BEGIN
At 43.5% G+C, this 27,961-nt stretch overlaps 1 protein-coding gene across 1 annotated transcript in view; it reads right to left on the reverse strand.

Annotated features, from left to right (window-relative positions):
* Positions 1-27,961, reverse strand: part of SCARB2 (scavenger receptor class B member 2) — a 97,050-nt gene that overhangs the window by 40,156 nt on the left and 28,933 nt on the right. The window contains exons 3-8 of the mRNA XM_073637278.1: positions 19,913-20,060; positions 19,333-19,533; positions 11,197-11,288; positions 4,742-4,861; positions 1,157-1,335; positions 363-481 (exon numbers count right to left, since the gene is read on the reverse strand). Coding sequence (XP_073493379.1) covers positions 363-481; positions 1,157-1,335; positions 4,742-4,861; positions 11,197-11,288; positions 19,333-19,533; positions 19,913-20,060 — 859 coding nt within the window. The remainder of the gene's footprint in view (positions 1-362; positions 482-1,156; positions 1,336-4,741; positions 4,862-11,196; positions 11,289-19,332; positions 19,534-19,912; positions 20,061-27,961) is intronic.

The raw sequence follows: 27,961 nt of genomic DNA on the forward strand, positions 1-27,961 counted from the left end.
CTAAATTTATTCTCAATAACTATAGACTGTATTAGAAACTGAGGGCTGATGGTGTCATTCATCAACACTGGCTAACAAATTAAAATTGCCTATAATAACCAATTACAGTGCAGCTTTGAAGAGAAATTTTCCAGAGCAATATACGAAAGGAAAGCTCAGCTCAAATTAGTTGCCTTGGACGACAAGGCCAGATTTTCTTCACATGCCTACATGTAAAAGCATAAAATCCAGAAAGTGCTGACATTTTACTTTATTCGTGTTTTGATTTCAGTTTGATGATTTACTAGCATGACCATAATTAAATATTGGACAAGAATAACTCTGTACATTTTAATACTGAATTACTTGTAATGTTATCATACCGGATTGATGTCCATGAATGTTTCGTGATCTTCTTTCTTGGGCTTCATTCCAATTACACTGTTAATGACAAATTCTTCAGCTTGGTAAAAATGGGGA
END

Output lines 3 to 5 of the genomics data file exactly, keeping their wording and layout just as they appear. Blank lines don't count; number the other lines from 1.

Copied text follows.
* Positions 1-27,961, reverse strand: part of SCARB2 (scavenger receptor class B member 2) — a 97,050-nt gene that overhangs the window by 40,156 nt on the left and 28,933 nt on the right. The window contains exons 3-8 of the mRNA XM_073637278.1: positions 19,913-20,060; positions 19,333-19,533; positions 11,197-11,288; positions 4,742-4,861; positions 1,157-1,335; positions 363-481 (exon numbers count right to left, since the gene is read on the reverse strand). Coding sequence (XP_073493379.1) covers positions 363-481; positions 1,157-1,335; positions 4,742-4,861; positions 11,197-11,288; positions 19,333-19,533; positions 19,913-20,060 — 859 coding nt within the window. The remainder of the gene's footprint in view (positions 1-362; positions 482-1,156; positions 1,336-4,741; positions 4,862-11,196; positions 11,289-19,332; positions 19,534-19,912; positions 20,061-27,961) is intronic.

The raw sequence follows: 27,961 nt of genomic DNA on the forward strand, positions 1-27,961 counted from the left end.
CTAAATTTATTCTCAATAACTATAGACTGTATTAGAAACTGAGGGCTGATGGTGTCATTCATCAACACTGGCTAACAAATTAAAATTGCCTATAATAACCAATTACAGTGCAGCTTTGAAGAGAAATTTTCCAGAGCAATATACGAAAGGAAAGCTCAGCTCAAATTAGTTGCCTTGGACGACAAGGCCAGATTTTCTTCACATGCCTACATGTAAAAGCATAAAATCCAGAAAGTGCTGACATTTTACTTTATTCGTGTTTTGATTTCAGTTTGATGATTTACTAGCATGACCATAATTAAATATTGGACAAGAATAACTCTGTACATTTTAATACTGAATTACTTGTAATGTTATCATACCGGATTGATGTCCATGAATGTTTCGTGATCTTCTTTCTTGGGCTTCATTCCAATTACACTGTTAATGACAAATTCTTCAGCTTGGTAAAAATGGGGA